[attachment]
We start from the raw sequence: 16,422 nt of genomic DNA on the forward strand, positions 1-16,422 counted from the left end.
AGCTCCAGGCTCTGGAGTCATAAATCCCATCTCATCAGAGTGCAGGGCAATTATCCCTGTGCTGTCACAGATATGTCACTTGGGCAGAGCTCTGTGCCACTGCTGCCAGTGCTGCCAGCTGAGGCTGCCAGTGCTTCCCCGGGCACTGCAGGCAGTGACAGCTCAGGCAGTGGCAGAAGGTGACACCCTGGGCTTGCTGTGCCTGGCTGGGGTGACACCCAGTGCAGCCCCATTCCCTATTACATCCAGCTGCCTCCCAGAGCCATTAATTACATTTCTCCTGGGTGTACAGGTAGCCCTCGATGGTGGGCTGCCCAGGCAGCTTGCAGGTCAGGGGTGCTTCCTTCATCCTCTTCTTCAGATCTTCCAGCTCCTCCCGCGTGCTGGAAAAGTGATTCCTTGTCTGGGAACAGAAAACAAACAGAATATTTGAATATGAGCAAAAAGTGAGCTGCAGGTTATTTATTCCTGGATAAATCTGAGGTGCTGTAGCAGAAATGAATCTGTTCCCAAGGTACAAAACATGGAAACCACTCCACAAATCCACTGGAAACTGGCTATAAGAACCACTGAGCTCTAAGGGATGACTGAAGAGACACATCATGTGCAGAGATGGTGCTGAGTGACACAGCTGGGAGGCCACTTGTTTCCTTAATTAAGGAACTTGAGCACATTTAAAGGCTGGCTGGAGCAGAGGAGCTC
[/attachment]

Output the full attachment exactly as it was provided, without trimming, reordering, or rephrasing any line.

We start from the raw sequence: 16,422 nt of genomic DNA on the forward strand, positions 1-16,422 counted from the left end.
AGCTCCAGGCTCTGGAGTCATAAATCCCATCTCATCAGAGTGCAGGGCAATTATCCCTGTGCTGTCACAGATATGTCACTTGGGCAGAGCTCTGTGCCACTGCTGCCAGTGCTGCCAGCTGAGGCTGCCAGTGCTTCCCCGGGCACTGCAGGCAGTGACAGCTCAGGCAGTGGCAGAAGGTGACACCCTGGGCTTGCTGTGCCTGGCTGGGGTGACACCCAGTGCAGCCCCATTCCCTATTACATCCAGCTGCCTCCCAGAGCCATTAATTACATTTCTCCTGGGTGTACAGGTAGCCCTCGATGGTGGGCTGCCCAGGCAGCTTGCAGGTCAGGGGTGCTTCCTTCATCCTCTTCTTCAGATCTTCCAGCTCCTCCCGCGTGCTGGAAAAGTGATTCCTTGTCTGGGAACAGAAAACAAACAGAATATTTGAATATGAGCAAAAAGTGAGCTGCAGGTTATTTATTCCTGGATAAATCTGAGGTGCTGTAGCAGAAATGAATCTGTTCCCAAGGTACAAAACATGGAAACCACTCCACAAATCCACTGGAAACTGGCTATAAGAACCACTGAGCTCTAAGGGATGACTGAAGAGACACATCATGTGCAGAGATGGTGCTGAGTGACACAGCTGGGAGGCCACTTGTTTCCTTAATTAAGGAACTTGAGCACATTTAAAGGCTGGCTGGAGCAGAGGAGCTC